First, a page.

List of bacon substitutes

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This is a list of bacon substitutes. A number of substitutes exist for people who, for health, religious, or other reasons, prefer not to eat bacon.

Bacon substitutes[edit]

Name Image Origin Description
Baconnaise United States A kosher mayonnaise-based product developed by J&D's Foods that is prepared to taste like bacon, Baconnaise is vegetarian and contains no bacon.[1] Its creators have also stated that baconnaise has no artificial flavors or MSG, but that the actual process and ingredients in the product are a trade secret.[1]
Bacon salt United States Another product developed by J&D's Foods that is vegetarian and kosher.[2]
Macon (food) United Kingdom Prepared from mutton,[3] it's prepared in a similar manner to bacon, with the meat being cured by soaking it in large quantities of salt or by soaking the meat in brine. It was produced in the United Kingdom during World War II when rationing was instituted. Scottish lawyer and politician Frederick Alexander Macquisten, was the first to suggest mass-production of macon.
Sizzlean United States A cured meat product manufactured throughout the 1970s and 1980s that was originally produced by Swift & Co. Though the product contained much less fat than bacon, it was still 37% fat by weight.[4]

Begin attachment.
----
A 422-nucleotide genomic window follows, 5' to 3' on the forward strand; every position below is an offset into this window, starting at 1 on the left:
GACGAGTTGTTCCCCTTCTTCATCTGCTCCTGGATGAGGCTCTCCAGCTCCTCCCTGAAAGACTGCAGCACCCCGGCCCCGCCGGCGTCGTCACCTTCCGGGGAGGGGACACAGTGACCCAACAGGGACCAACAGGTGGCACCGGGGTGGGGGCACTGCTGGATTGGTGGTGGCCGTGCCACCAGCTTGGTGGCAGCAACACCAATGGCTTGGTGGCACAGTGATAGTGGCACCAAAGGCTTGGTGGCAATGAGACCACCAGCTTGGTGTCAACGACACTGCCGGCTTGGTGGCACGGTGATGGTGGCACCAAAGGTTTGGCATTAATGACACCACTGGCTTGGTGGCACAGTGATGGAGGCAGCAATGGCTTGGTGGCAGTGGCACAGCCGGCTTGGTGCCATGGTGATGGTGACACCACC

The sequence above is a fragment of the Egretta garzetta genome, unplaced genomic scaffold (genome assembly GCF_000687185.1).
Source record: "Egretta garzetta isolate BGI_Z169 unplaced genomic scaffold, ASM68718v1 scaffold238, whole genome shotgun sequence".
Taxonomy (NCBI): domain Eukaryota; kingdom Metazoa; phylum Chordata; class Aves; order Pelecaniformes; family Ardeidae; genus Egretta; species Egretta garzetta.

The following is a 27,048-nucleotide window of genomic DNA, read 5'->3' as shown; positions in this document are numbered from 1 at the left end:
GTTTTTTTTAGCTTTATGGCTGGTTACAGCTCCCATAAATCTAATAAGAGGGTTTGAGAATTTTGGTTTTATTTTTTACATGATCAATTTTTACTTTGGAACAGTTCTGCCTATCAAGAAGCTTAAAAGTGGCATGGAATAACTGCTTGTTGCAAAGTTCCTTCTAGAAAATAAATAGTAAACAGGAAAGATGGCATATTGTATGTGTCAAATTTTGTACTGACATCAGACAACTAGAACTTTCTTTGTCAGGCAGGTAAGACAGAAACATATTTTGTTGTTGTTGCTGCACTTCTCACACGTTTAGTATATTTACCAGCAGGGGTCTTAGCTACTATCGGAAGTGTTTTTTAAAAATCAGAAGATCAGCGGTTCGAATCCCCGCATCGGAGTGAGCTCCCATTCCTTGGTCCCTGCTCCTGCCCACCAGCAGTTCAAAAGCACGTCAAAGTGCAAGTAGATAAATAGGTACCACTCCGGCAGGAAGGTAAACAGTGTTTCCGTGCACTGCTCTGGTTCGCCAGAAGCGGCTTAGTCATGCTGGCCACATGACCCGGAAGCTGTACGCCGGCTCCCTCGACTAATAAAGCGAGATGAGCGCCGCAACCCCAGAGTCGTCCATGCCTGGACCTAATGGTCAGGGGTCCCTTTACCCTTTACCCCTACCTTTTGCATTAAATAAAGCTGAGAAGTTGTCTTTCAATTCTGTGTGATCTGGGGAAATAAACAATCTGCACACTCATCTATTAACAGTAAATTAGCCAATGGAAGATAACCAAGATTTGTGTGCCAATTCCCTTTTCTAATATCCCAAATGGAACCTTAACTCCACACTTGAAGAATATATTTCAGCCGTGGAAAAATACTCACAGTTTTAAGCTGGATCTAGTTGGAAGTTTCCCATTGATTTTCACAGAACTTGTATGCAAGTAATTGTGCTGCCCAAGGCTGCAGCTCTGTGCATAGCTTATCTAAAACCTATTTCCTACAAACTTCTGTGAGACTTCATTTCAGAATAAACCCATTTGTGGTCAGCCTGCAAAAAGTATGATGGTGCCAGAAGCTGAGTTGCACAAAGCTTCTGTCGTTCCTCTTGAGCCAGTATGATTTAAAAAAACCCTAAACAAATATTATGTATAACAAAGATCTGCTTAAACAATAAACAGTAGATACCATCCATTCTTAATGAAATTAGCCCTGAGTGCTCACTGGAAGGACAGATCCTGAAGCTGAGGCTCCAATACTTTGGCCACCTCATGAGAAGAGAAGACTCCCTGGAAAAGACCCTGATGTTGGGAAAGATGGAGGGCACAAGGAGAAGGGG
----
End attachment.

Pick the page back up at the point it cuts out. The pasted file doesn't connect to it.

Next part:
Turkey bacon Turkey bacon cooking in skillet.jpg An imitation bacon usually prepared from smoked, chopped and reformed turkey and commonly marketed as a low-fat alternative to bacon. Turkey bacon can be used as a substitute for bacon where religious restrictions forbid the consumption of pork.[5]
Vegetarian bacon Veggie "bacon" breakfast.jpg Also known as fakon, it is marketed as a bacon alternative and available in supermarkets. It is generally high in protein and fiber, yet low in fat, and typically has no cholesterol. Pictured is vegetarian bacon along with other breakfast foods.

See also[edit]

References[edit]

  1. ^ a b Mark Rahner (April 28, 2009). "It's mayo, it's bacon, it's Baconnaise — and sales are sizzling". The Seattle Times. Retrieved June 19, 2011. 
  2. ^ Gaudette, Karen (November 14, 2007). "Bacon in a bottle: It's "holy" to fans". The Seattle Times. Retrieved 2009-05-07. 
  3. ^ Shephard, Sue (2006). Pickled, Potted, and Canned: How the Art and Science of Food Preserving Changed the World. Simon and Schuster. p. 73. ISBN 0743255534
  4. ^ "Lean Language, Not Cuisine". The New York Times. November 12, 1985. Retrieved March 15, 2013. 
  5. ^ Gold, Amanda (October 22, 2008). "One turkey bacon stands out in the flock". San Francisco Chronicle. Retrieved 2009-05-13.